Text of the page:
What Color is This?

As you all may be able to tell based on the colors of this website, I love the color purple/pink. I love how vivid, unique, and rebellious it is. It is the color that defines vivacious audacity. It questions the status quo. It brightens a gloomy day. Paired with black there is little else that says “Badass”. Since I was about 5 years old I have been fixated on painting a Volkswagen beetle that bold raspberry color. It is humble, yet daring.

PurplePink

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Ideas of March

Chris Shiflett recently wrote a post in hopes of reviving the web industry’s blogging habits. I am taking this as my kick in the pants to finally post something.

You see, I have written many articles since my last post. The problem is, I always feel like I should give some sort of explanation to why I haven’t posted… like a catch up. I then realize that there is just too much to catch up on and I freeze like a deer in headlights.

Over the past year I have been blessed with an overwhelming number of opportunities to do what I love. I have taught new classes, traveled and spoken at new conferences, and designed some of my favorite websites to date.

I am also getting married in May to Jim Jones, my longtime partner in crime who happens to also be an amazing designer. Planning a wedding has turned into the biggest collaborative design project I have ever taken part in. It has provided some great material for blogging. At the very least I  promise to share with you some of the things I have learned from DIY designing a wedding over the next month via this blog. I pledge to blog more in 2011.

In Chris’ post he talks a little bit about how twitter is the culprit for many not blogging as much. While I am not positive that is the case for me, I do love blogs. Blogs provide meaningful insights that twitter just can’t. Please blog more. Take the challenge.

Join the Blog Revival.

•    Write a post called Ideas of March.
•    List some of the reasons you like blogs.
•    Pledge to blog more the rest of the month.
•    Share your thoughts on Twitter with the #ideasofmarch hashtag.

Gifts for Designers ’10

When I first started blogging I had a Thanksgiving-time tradition of posting my favorite gifts for designers. I stopped a few years ago because there are entire blogs dedicated to design-y recommendations. However, I recently had a couple of requests to bring the tradition back. If you are a designer looking for things to add to your list or a person looking to give the gift of creativity to an artistic friend or relative this list is for you.

Holiday and Birthday gifts for designers.

Typographic Hierarchy

Because the web is interactive, establishing a visual hierarchy through typography is essential in guiding the user to the information they are seeking online. Visual Hierarchy is the arrangement of elements in a gradual series in order of importance, enticing users to interact with a web site through visual cues. Typography online is less an element and more an interface, where characteristics such as size, weight, style, color, and location help the user to navigate the site through emphasis.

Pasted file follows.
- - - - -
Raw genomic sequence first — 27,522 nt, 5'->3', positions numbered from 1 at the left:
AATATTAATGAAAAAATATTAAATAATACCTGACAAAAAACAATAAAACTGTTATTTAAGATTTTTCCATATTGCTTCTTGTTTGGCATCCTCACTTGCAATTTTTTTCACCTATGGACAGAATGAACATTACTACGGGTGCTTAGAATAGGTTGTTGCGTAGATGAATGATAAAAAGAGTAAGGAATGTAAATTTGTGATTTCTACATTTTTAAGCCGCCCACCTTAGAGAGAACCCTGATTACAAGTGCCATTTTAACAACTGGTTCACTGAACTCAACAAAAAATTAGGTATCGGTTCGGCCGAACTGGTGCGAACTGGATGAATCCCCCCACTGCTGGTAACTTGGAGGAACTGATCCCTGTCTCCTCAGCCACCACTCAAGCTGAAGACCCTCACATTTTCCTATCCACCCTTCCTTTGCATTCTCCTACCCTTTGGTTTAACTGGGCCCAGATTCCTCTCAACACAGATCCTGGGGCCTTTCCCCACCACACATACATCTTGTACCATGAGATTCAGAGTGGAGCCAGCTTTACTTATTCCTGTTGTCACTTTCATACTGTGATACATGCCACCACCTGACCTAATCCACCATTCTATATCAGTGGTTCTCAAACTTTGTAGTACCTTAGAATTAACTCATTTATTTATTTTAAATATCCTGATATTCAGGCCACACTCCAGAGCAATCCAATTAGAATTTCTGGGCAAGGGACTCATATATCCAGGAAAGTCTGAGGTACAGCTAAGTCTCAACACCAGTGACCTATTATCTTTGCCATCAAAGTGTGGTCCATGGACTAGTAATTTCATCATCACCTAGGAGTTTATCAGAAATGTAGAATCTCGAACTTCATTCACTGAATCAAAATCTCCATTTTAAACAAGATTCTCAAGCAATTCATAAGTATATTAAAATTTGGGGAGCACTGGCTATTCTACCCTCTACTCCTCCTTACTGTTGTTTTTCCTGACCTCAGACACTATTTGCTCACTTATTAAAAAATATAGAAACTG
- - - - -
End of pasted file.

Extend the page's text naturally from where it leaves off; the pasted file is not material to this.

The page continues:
Typographic-Hierarchy

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Letter Treasure

When I found out that I will be teaching two typography classes this summer at CDIA Boston University I got really excited and began to dive into some type research. In my intro to graphic design class I talk about the evolution of letters and we do a project that revolves around illuminated letters. Some of the students end up coming up with some really fun stuff.

oldschool caligrapher drawing letters

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Design for America: Design for People

For a little under 3 years I worked on the US Army’s web team. The entire experience could be pages of blog posts in itself, I learned a lot about design, the web, our government, our military, friendship, talent and about life. We were responsible for the design and maintenance of Army.mil at the height of the Iraq war, and as a designer I found myself feeling pretty rejected by other designers and the design community.

designForAmerica

Sure, maybe I was a little self conscious. When you are in design school you are programed to design for big brands and big ideas, but I would show people my portfolio full of army history sites and sites that featured guns and find myself having to defend the reasons I chose to design for our nation’s military. Despite the fact that I worked with  talented designers and developers  and the fact we were doing amazing design it went unnoticed and sometimes even scoffed at by other designers.

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Sometimes I write things Elsewhere on the internets, you may enjoy reading them too